Wednesday, November 30, 2016

Airplane Wars Strategic Plans "The Boeing Response"

For every wide body built and delivered there are two single aisle going out Boeing’s door. This brings several questions to mind. One, is how long can this pace be maintained? Two, how can Boeing “flip” strong Airbus customers over to Boeing when building up of its backlog?

In answering these questions, a key Boeing strategy must evolve. It is hard to flip a customer because of “fleet commonality” advantages. Otherwise known as having a fleet consisting of only one type of manufacturer with all types operating similarly. Having an all Airbus or Boeing fleet is the goal for each. It builds an almost impregnable wall around the customer, and keeps it from switching it inventory from one manufacturer to another.

There is another class of customer having two or more fleet manufacturers in its inventory. These are usually mega operations fishing for the best deal or the best fit for its operation. Anything goes when replacing or expanding its inventory. This is an exception from the sole source customers. The second question is wrapped up with the sole source customer of how to break the customer strong hold for having only one manufacturer and only one. Airbus has flooded the market in orders with its single aisle offering, Boeing must catch them in the market place having limited opportunities as fleet holders decide which manufacturer is best for its operations.

The Boeing answer is through commonality for all its models. If flying the 737 then flying a 777 would be very similar as well as maintaining various types of one product source. A common bond with its inventory makes a company more efficient regardless of performance advantages within a one type of aircraft such as a single aisle version. Boeing has its work cut out breaking up Airbus sole source customers and flipping them into Boeing customers. Strategic keys are the 787 and 737 programs.

If an Airbus customer makes a fleet expansion or renewal then it will likely be an Airbus purchase over Boeing from convenience and efficiency going forward. Boeing has to offer a remarkable alternative for changing the sole source dynamic. 

This opens up the third question. Does Boeing have the remarkable alternatives to crack Airbus’ strongholds over its customers? Yes, the 787!

The short answer is found in certain areas where it does have that remarkable advantage. Even though Airbus has made a valiant wide body attempt, it still falls short of Boeing's long term proposal from its competitive 787 offering. In time the 787 will make a significant statement over the A-350 as those performance numbers make the 787 the wide body leader in its class.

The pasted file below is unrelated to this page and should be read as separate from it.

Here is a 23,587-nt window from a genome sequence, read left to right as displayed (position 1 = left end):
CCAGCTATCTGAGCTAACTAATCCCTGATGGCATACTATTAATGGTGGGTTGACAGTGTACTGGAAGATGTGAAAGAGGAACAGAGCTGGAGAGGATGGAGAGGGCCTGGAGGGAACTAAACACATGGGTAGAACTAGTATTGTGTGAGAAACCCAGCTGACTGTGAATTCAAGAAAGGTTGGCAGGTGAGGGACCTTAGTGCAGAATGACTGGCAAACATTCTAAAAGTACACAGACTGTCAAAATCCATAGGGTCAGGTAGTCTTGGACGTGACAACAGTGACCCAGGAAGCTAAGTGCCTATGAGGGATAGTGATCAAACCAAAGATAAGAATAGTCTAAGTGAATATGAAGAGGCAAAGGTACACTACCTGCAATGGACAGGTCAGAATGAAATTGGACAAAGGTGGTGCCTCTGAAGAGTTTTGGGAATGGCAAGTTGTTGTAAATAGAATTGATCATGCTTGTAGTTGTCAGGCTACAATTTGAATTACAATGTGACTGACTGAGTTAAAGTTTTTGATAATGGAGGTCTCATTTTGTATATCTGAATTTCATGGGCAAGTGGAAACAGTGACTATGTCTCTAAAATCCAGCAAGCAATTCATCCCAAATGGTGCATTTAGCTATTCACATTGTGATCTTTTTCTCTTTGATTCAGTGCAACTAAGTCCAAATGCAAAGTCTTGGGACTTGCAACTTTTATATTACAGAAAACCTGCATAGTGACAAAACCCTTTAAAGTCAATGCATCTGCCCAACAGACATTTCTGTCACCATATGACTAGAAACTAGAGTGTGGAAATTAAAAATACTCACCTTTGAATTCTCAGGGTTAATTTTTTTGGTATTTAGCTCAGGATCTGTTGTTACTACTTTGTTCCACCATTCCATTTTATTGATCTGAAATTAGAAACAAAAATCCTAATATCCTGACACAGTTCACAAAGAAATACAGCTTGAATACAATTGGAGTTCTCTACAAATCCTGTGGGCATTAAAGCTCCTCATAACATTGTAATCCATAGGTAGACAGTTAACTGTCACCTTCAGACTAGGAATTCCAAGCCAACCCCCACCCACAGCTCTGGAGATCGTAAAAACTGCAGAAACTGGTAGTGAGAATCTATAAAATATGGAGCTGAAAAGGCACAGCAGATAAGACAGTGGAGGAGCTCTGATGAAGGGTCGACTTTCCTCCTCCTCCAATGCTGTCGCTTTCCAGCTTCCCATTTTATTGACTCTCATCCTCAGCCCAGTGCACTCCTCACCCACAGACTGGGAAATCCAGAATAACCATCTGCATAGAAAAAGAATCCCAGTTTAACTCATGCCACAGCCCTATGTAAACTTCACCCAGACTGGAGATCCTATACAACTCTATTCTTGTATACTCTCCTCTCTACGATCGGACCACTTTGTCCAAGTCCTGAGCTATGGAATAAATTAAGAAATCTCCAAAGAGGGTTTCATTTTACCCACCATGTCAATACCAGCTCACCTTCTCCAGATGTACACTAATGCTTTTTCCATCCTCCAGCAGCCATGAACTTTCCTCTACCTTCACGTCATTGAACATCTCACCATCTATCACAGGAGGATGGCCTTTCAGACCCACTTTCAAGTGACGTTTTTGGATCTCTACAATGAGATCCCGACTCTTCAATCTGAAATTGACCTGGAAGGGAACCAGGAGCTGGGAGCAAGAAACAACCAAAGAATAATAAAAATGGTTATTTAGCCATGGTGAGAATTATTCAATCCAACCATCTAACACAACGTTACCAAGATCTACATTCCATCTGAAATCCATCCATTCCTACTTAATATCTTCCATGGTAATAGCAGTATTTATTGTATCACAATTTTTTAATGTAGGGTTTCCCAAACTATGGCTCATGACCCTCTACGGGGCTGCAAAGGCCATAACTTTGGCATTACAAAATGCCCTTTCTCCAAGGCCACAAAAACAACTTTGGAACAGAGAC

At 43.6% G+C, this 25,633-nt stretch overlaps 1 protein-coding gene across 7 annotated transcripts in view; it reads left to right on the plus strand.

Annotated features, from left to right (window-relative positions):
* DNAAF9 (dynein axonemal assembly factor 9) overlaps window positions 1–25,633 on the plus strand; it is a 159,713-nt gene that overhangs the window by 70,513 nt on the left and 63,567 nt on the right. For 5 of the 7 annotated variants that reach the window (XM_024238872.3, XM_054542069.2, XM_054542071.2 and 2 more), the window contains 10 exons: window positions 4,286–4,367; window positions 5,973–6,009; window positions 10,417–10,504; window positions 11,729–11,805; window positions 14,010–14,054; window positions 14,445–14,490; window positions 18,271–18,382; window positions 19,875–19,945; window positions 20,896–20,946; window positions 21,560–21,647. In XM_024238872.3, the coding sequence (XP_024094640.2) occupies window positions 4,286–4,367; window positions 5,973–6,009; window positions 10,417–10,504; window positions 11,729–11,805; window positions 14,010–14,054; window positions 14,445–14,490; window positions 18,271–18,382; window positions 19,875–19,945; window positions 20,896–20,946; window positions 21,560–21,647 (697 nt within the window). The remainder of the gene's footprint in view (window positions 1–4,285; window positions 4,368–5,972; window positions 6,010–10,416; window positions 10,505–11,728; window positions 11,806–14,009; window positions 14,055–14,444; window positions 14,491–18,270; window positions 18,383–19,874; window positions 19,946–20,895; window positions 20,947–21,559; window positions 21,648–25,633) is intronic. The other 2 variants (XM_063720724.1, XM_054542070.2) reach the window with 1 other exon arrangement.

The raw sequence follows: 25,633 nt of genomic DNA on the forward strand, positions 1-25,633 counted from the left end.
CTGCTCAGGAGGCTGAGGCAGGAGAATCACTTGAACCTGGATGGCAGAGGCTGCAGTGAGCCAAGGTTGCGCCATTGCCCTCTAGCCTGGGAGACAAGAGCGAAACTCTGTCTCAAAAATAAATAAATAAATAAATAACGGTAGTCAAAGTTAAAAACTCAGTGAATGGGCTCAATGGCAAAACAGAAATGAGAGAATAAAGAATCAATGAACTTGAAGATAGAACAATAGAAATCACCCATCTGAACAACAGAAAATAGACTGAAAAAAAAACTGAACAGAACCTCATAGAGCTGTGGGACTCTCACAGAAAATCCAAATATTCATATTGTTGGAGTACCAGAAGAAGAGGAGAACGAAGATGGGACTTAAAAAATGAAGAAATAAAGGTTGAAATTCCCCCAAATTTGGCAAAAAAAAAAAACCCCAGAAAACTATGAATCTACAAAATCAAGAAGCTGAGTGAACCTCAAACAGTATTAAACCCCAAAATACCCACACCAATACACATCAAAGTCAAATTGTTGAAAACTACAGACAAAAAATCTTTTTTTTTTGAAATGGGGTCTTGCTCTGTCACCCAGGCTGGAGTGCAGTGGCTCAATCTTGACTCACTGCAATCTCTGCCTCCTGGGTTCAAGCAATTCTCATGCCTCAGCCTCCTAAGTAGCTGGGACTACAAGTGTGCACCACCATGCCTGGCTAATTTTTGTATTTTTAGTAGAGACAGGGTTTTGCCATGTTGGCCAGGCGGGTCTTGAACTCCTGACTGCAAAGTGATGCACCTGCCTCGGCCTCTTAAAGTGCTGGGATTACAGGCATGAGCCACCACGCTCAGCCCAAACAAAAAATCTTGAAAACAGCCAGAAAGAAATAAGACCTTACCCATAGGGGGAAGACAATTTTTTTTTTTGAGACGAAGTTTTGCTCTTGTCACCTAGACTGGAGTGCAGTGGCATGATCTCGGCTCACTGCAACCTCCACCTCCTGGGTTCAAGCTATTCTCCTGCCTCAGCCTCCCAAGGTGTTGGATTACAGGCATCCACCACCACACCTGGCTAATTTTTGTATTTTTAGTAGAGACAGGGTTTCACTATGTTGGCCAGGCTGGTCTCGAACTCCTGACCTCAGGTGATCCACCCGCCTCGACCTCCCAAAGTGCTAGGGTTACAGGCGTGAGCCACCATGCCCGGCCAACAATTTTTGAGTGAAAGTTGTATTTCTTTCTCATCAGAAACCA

The 777X is completing this strategy as it will revolutionize the ultra-big concept away from the 747 and the A-380 as a more sensible way to reach long range markets. Both Boeing entries is taking time for fracturing the Airbus market and was also late in the commonality game coming to the market. However, when this advantage is realized, then the single aisle orders will open up from airlines seeking commonalty as an efficiency metric for its operations regardless of its current fleet status of having just one source for fleet operations. (see Juneyao order)

The Max may be argued better than the NEO, but the difference are too close for flipping an Airbus customer as they too hold a common fleet source.

The 777X will be a remarkable change that Airbus is no position to address it at this time or in the foreseeable future. It will change fleets from top to bottom for the airlines. Duo fleet operation are cumbersome and less efficient than having just one source for its fleet inventory. 

The 777X can and will start a gradual change toward having a complete and common fleet of aircraft from top to bottom. The 787 by large numbers is changing those who have since received its first 787’s in the last five years. 

It is opening up customers who own the 787 with the convenience of owning both the Max and 777X, when a fleet needs those types through a planned fleet renewal or fleet expansion. 

The Boeing goal it to flip Airbus customers into Boeing customers and it will come with the Boeing wide body family of aircraft. 

Boeing needs another 1,000 single aisle orders to match the Airbus backlog. Boeing can keep its current production pace going for another five years with today's current backlog. It will need to fill many more orders before feeling confident about its long range plans against arch rival Airbus. Product commonality is the long term lynch pin going forward.

Hence, a need for market place analysis and strategic sales planning where sales for a 777X translates into multiple sales of its single aisle for the same customer as time moves forward. When that strategy will work, it will be over time and not have an immediate impact while questions one and two are answered. The current Boeing build pace is set up for the next five years.